"Show them you can be your own man again."

Changes to legislation governing use of poker machines have been proposed. Kyle*, married for twelve years to Lucy, shares his story of addiction to poker machines, then online trading. It cost him his money and his self esteem, but Lucy remained loyal and now they look forward with hope. Kyle has been ‘free’ for almost a year. He writes for others who may have been in thrall to the ‘pokies’ or worse...

"Show them you can be your own man again."

I am not a professional writer. No letters follow my name. However, it doesn't take a degree to share a set of experiences.

I have experienced some of what life has to offer; awesome highs and crushing lows. I feel qualified to share my story.

It might offer you hope, since you have been living a life that isn't real.

Your choices and behaviours have created and shaped this unreal world, and have blinded you to what is really happening. I call it our 'dream state'.

Our dream state? Until not so long ago, it was my dream state too.

I had been living in this 'state' for some ten years. My path of least resistance saw me gamble myself almost to oblivion. But despite my worsening circumstances, I couldn't see another path, even though one was always there.

Before poker machines changed the landscape of our daily lives, I was happy living in the real world.

I loved my wife Lucy and we lived each day, enjoying all it offered. I had a job I loved. We saved for what we wanted. We took a holiday when we felt the need. Then everything changed.

One of our favourite pubs was advertising a promotional night. Come along, win prizes!

The poker machines required no skill, emitted complex musical sounds and mesmerised with their bright colours and graphics.

That night Lucy and I won several prizes; a CD player, a bottle of champagne. We continued attending. She was reluctant, I was eager. Lucy was committing the same sum for the night while I wanted to gamble more.

We had stopped winning but I was still keen, thrusting more money at the machines in the hope of winning.

Then the promotional period ceased.

I still wanted to try to win. Lucy was not interested. There was an occasional argument.

This was the beginning of my dream state.

My previous self was slowly disappearing. All I saw were possibilities for a win here, a gain there. Reality was fading fast. If I heard concerned murmurings around me, I refused to listen.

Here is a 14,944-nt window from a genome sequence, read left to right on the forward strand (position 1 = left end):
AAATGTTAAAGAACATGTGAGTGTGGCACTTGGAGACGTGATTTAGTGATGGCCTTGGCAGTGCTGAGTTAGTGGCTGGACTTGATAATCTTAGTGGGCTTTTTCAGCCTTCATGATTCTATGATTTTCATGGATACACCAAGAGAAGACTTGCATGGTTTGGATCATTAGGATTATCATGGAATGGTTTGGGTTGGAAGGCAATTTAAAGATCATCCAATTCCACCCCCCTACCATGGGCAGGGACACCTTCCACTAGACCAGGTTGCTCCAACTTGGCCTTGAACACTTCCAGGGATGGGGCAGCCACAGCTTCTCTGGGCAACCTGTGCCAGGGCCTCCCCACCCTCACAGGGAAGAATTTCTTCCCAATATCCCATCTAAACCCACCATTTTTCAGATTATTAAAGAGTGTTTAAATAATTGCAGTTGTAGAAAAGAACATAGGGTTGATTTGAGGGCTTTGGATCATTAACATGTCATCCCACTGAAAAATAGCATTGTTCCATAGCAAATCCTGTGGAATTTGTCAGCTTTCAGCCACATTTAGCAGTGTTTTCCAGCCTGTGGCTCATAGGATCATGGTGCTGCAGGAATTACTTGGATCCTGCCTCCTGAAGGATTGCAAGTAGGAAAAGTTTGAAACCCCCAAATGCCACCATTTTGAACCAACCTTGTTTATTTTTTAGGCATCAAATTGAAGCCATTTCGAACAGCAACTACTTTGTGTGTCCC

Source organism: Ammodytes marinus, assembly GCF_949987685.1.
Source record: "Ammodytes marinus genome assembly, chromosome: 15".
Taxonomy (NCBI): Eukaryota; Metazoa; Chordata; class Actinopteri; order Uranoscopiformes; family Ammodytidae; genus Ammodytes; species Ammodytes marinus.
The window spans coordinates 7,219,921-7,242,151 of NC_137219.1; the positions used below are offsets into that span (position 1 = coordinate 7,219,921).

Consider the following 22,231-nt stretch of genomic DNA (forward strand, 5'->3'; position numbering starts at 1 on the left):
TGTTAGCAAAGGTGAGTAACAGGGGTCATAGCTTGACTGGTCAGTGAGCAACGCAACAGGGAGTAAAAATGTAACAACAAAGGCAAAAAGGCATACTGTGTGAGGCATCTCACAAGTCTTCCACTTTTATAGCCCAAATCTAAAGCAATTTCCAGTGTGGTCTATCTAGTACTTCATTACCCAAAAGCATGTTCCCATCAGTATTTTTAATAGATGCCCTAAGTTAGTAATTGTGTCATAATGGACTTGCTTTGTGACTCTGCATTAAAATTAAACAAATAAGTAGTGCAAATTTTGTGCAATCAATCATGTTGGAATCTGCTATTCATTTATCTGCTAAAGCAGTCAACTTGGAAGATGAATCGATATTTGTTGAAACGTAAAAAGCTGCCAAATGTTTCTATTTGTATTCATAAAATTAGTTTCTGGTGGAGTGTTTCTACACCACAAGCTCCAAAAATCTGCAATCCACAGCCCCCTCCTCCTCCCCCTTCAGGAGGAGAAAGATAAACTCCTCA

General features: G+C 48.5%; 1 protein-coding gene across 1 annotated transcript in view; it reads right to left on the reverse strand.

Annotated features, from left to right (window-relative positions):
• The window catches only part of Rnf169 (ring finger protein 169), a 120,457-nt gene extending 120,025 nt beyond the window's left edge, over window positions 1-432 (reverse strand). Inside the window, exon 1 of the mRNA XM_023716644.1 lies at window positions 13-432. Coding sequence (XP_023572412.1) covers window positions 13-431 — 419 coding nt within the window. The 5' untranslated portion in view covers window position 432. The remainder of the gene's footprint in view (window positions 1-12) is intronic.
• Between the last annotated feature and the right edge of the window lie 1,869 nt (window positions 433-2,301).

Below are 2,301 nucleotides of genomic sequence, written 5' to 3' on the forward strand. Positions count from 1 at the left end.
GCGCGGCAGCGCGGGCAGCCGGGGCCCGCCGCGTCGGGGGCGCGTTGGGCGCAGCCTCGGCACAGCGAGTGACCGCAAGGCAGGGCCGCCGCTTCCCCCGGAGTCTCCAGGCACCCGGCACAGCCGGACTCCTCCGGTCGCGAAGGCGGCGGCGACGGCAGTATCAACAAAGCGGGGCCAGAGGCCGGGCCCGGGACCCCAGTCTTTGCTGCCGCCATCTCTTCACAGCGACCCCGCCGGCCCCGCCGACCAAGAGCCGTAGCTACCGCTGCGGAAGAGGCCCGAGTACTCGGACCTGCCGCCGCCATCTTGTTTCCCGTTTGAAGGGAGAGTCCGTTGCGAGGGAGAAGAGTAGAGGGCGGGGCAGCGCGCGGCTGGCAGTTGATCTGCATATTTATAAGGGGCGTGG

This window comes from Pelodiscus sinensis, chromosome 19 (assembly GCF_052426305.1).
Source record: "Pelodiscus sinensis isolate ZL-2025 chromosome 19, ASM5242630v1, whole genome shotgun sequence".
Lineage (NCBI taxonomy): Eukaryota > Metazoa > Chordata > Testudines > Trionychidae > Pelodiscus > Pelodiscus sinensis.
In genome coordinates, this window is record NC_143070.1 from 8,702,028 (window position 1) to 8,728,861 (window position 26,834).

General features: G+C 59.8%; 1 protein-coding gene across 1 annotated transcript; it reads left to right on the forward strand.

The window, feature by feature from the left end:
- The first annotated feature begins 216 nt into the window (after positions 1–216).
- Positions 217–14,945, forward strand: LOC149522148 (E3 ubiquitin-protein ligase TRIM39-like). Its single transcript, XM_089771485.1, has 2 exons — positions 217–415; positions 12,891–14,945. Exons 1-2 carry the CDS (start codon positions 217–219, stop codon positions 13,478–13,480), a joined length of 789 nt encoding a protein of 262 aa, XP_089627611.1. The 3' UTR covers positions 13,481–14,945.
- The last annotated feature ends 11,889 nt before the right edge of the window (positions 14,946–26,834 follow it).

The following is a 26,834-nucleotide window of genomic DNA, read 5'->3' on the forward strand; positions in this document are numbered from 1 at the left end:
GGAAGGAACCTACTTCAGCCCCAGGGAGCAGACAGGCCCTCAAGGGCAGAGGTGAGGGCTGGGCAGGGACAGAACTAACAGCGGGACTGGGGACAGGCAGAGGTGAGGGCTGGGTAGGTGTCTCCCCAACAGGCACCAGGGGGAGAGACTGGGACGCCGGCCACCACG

I began arriving at clubs as they were about to open. I would eagerly thrust a $20 note at my favourite machine in hopes of doubling it. But when this happened, it wasn't enough. I couldn't bring myself to accept the winning and pull out. In my mind there was more to be made; much more.

And then came the inevitable guilt of having lost everything, again. I would trudge, defeated, from the pub or club, alone.

Once I withdrew $1000 from a savings account and inserted twenty $50 notes into my favourite machine, watching as they disappeared. It was at this point that I turned to Lucy and confessed.

She was incredibly supportive - more than I expected or felt I deserved. I was ready to address my problem.

We decided that I would exclude myself from entering premises with poker machines. I was restricted to certain bank accounts with limited available funds, and certainly no joint money.

This worked for a while. Occasionally I would make a counter withdrawal, which would then be swallowed up by the nearest machine.

I garnered enough trust to have access to money to buy Lucy a birthday present, but the shop was only fifty metres from a pub. That money disappeared also.

You'd think I would have seen what was happening but I was still very much in my dream state.

Lucy and I talked. I attended a meeting of Gamblers Anonymous (GA), and then another. But perhaps my denial of my troubles got the better of me and I refused to continue, saying that I didn't like the religious aspect of the organisation.

All this time I knew there had to be a simple solution. Perhaps I was depressed and was using gambling as a means of escape?

I visited a clinic, professing to be clinically depressed, and was placed on a Prozac-like drug. Within months I was feeling right. There was less fog in my head and my behaviours became more acceptable.